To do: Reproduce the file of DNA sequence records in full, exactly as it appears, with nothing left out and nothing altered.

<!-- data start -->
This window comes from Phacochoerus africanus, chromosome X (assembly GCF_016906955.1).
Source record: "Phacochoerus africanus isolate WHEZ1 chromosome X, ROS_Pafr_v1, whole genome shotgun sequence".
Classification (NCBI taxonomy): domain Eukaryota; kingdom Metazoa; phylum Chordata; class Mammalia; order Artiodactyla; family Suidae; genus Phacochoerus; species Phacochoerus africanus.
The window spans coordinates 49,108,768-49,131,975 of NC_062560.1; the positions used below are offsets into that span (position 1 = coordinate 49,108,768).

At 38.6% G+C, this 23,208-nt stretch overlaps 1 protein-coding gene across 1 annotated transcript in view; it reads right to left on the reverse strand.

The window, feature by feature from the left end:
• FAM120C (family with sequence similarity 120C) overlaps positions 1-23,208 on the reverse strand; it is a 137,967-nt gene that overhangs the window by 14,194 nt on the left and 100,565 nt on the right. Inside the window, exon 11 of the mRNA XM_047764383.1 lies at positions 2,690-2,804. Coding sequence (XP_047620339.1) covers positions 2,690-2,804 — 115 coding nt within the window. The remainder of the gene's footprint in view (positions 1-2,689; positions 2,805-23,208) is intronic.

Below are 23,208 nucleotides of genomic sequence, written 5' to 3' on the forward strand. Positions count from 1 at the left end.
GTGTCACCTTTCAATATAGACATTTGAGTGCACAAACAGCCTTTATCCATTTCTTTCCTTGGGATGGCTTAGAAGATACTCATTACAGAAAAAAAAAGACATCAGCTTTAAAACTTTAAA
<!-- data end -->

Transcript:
This window comes from Phacochoerus africanus, chromosome X (assembly GCF_016906955.1).
Source record: "Phacochoerus africanus isolate WHEZ1 chromosome X, ROS_Pafr_v1, whole genome shotgun sequence".
Classification (NCBI taxonomy): domain Eukaryota; kingdom Metazoa; phylum Chordata; class Mammalia; order Artiodactyla; family Suidae; genus Phacochoerus; species Phacochoerus africanus.
The window spans coordinates 49,108,768-49,131,975 of NC_062560.1; the positions used below are offsets into that span (position 1 = coordinate 49,108,768).

At 38.6% G+C, this 23,208-nt stretch overlaps 1 protein-coding gene across 1 annotated transcript in view; it reads right to left on the reverse strand.

The window, feature by feature from the left end:
• FAM120C (family with sequence similarity 120C) overlaps positions 1-23,208 on the reverse strand; it is a 137,967-nt gene that overhangs the window by 14,194 nt on the left and 100,565 nt on the right. Inside the window, exon 11 of the mRNA XM_047764383.1 lies at positions 2,690-2,804. Coding sequence (XP_047620339.1) covers positions 2,690-2,804 — 115 coding nt within the window. The remainder of the gene's footprint in view (positions 1-2,689; positions 2,805-23,208) is intronic.

Below are 23,208 nucleotides of genomic sequence, written 5' to 3' on the forward strand. Positions count from 1 at the left end.
GTGTCACCTTTCAATATAGACATTTGAGTGCACAAACAGCCTTTATCCATTTCTTTCCTTGGGATGGCTTAGAAGATACTCATTACAGAAAAAAAAAGACATCAGCTTTAAAACTTTAAA